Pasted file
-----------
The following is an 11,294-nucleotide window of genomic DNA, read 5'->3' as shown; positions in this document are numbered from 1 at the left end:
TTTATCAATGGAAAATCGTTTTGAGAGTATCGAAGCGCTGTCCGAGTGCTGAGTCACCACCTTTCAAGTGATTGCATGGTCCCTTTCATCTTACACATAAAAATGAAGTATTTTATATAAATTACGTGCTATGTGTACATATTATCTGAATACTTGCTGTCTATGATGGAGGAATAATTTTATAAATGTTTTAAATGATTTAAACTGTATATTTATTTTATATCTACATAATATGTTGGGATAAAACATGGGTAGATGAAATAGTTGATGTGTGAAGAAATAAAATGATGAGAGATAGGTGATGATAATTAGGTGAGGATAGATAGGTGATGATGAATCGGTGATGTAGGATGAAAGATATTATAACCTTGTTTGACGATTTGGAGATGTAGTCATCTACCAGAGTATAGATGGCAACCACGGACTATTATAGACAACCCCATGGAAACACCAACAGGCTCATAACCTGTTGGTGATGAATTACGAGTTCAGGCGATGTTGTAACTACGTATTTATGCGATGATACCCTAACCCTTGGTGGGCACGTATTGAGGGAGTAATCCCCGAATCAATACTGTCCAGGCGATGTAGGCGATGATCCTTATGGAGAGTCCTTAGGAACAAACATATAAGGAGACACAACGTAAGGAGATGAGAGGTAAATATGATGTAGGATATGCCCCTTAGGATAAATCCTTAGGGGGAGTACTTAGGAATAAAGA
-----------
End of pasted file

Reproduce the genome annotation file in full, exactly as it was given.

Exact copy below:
The following is an 11,294-nucleotide window of genomic DNA, read 5'->3' as shown; positions in this document are numbered from 1 at the left end:
TTTATCAATGGAAAATCGTTTTGAGAGTATCGAAGCGCTGTCCGAGTGCTGAGTCACCACCTTTCAAGTGATTGCATGGTCCCTTTCATCTTACACATAAAAATGAAGTATTTTATATAAATTACGTGCTATGTGTACATATTATCTGAATACTTGCTGTCTATGATGGAGGAATAATTTTATAAATGTTTTAAATGATTTAAACTGTATATTTATTTTATATCTACATAATATGTTGGGATAAAACATGGGTAGATGAAATAGTTGATGTGTGAAGAAATAAAATGATGAGAGATAGGTGATGATAATTAGGTGAGGATAGATAGGTGATGATGAATCGGTGATGTAGGATGAAAGATATTATAACCTTGTTTGACGATTTGGAGATGTAGTCATCTACCAGAGTATAGATGGCAACCACGGACTATTATAGACAACCCCATGGAAACACCAACAGGCTCATAACCTGTTGGTGATGAATTACGAGTTCAGGCGATGTTGTAACTACGTATTTATGCGATGATACCCTAACCCTTGGTGGGCACGTATTGAGGGAGTAATCCCCGAATCAATACTGTCCAGGCGATGTAGGCGATGATCCTTATGGAGAGTCCTTAGGAACAAACATATAAGGAGACACAACGTAAGGAGATGAGAGGTAAATATGATGTAGGATATGCCCCTTAGGATAAATCCTTAGGGGGAGTACTTAGGAATAAAGA